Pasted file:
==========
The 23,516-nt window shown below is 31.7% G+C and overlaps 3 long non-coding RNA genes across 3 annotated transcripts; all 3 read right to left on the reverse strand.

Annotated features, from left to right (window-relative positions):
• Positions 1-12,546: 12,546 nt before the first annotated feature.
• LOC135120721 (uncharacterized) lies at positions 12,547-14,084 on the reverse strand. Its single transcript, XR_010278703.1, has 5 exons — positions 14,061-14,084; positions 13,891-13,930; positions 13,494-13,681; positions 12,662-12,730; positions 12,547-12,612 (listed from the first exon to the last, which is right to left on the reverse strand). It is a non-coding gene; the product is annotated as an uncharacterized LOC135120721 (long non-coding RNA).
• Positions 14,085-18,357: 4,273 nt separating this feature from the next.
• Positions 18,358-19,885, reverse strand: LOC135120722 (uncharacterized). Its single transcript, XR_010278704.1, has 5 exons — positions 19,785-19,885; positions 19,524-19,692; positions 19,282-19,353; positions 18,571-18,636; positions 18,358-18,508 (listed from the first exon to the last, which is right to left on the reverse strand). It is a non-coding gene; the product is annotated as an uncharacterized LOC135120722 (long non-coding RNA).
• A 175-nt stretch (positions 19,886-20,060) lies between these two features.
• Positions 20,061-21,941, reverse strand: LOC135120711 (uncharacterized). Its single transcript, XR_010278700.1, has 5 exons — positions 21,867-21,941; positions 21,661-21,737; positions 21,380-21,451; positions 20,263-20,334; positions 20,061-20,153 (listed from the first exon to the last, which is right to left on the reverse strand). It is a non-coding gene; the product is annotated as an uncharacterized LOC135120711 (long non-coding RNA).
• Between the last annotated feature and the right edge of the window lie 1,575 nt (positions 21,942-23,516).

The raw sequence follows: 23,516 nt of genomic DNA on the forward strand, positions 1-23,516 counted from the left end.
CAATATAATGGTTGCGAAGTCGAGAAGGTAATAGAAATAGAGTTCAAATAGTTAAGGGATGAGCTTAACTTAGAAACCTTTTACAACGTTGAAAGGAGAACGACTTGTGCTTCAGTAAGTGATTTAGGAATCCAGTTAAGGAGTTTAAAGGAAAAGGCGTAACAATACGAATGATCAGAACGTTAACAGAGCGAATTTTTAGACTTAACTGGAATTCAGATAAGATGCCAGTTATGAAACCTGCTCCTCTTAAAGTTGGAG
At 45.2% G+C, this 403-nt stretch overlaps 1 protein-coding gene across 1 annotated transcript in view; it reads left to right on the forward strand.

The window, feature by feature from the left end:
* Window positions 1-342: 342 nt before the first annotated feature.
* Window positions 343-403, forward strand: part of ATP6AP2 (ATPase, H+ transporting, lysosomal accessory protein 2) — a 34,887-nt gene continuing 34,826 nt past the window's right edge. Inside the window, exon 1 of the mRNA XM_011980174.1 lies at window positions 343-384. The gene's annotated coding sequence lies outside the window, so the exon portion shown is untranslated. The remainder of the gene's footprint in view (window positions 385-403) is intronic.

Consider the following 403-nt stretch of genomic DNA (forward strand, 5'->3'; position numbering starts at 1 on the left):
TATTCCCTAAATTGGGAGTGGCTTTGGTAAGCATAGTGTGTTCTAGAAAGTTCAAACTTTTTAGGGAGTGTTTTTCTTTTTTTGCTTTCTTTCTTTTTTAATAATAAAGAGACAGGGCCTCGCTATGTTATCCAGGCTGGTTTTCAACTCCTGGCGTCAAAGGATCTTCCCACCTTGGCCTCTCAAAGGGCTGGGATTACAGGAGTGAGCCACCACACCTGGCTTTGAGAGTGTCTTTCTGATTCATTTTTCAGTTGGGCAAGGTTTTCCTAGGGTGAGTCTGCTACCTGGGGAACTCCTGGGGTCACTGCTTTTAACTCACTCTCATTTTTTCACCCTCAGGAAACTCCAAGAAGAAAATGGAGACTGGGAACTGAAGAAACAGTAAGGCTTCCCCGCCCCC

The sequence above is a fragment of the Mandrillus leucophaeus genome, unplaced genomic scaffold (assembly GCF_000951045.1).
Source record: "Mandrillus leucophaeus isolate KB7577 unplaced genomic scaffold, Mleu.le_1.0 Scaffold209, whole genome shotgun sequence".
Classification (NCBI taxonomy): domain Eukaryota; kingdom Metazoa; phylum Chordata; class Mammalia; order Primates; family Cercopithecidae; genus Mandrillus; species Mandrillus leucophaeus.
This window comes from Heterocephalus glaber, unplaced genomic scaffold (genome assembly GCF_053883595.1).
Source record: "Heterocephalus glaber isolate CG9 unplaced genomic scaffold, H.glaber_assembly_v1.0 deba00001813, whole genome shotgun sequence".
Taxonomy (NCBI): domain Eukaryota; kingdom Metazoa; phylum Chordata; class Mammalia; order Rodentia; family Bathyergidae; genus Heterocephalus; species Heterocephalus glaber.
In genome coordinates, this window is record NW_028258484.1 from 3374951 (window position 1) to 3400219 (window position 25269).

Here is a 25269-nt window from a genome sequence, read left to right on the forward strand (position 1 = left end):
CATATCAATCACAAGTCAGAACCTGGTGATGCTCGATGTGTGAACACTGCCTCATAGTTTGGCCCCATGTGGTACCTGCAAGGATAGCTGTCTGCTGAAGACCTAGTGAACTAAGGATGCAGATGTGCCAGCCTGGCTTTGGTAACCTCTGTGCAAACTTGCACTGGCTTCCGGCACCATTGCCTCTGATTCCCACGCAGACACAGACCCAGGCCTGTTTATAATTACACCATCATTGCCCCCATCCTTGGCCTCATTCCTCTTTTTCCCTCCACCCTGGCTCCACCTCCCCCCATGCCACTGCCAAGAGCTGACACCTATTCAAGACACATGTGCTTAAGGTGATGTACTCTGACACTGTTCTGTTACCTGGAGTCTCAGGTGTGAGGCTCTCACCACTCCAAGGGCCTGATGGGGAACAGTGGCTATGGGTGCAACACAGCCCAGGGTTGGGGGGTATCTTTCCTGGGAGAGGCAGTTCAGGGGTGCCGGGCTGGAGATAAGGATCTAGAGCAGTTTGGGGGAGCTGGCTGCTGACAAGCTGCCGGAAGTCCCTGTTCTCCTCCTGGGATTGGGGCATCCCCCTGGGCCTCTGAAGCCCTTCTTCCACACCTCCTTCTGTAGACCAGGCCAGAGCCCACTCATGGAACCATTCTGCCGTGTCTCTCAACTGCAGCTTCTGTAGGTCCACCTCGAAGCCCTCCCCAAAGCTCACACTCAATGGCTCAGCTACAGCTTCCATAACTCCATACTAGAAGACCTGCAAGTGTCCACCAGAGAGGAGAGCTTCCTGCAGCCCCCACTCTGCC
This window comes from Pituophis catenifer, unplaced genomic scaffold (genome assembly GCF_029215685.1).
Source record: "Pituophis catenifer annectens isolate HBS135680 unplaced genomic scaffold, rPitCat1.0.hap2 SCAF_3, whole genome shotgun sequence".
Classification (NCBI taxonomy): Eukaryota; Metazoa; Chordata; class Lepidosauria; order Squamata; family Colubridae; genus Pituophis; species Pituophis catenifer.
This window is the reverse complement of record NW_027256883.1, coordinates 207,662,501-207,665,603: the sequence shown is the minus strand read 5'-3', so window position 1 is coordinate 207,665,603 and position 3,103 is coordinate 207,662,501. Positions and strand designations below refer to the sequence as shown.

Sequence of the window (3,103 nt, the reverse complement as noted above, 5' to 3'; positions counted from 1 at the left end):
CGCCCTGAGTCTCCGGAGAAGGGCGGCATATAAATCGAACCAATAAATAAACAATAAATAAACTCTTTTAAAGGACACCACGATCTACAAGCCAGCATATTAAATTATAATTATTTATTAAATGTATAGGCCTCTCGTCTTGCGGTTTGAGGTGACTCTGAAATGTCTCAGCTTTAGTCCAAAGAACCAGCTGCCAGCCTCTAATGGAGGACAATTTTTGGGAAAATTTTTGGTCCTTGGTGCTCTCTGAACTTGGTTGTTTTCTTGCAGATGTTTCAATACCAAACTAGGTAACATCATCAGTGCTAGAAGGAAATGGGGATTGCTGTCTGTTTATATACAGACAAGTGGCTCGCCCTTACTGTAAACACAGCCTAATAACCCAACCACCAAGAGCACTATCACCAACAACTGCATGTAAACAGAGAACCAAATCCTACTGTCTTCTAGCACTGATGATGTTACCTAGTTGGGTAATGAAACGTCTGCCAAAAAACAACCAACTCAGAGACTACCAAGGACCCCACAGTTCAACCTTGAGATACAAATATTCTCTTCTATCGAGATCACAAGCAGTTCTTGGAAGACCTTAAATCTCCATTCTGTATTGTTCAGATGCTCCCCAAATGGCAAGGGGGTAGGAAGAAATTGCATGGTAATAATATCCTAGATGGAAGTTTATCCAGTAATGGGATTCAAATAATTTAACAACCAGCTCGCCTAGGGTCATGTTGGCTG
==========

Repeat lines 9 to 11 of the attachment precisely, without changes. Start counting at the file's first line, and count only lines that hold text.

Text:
• Between the last annotated feature and the right edge of the window lie 1,575 nt (positions 21,942-23,516).

The raw sequence follows: 23,516 nt of genomic DNA on the forward strand, positions 1-23,516 counted from the left end.
CAATATAATGGTTGCGAAGTCGAGAAGGTAATAGAAATAGAGTTCAAATAGTTAAGGGATGAGCTTAACTTAGAAACCTTTTACAACGTTGAAAGGAGAACGACTTGTGCTTCAGTAAGTGATTTAGGAATCCAGTTAAGGAGTTTAAAGGAAAAGGCGTAACAATACGAATGATCAGAACGTTAACAGAGCGAATTTTTAGACTTAACTGGAATTCAGATAAGATGCCAGTTATGAAACCTGCTCCTCTTAAAGTTGGAG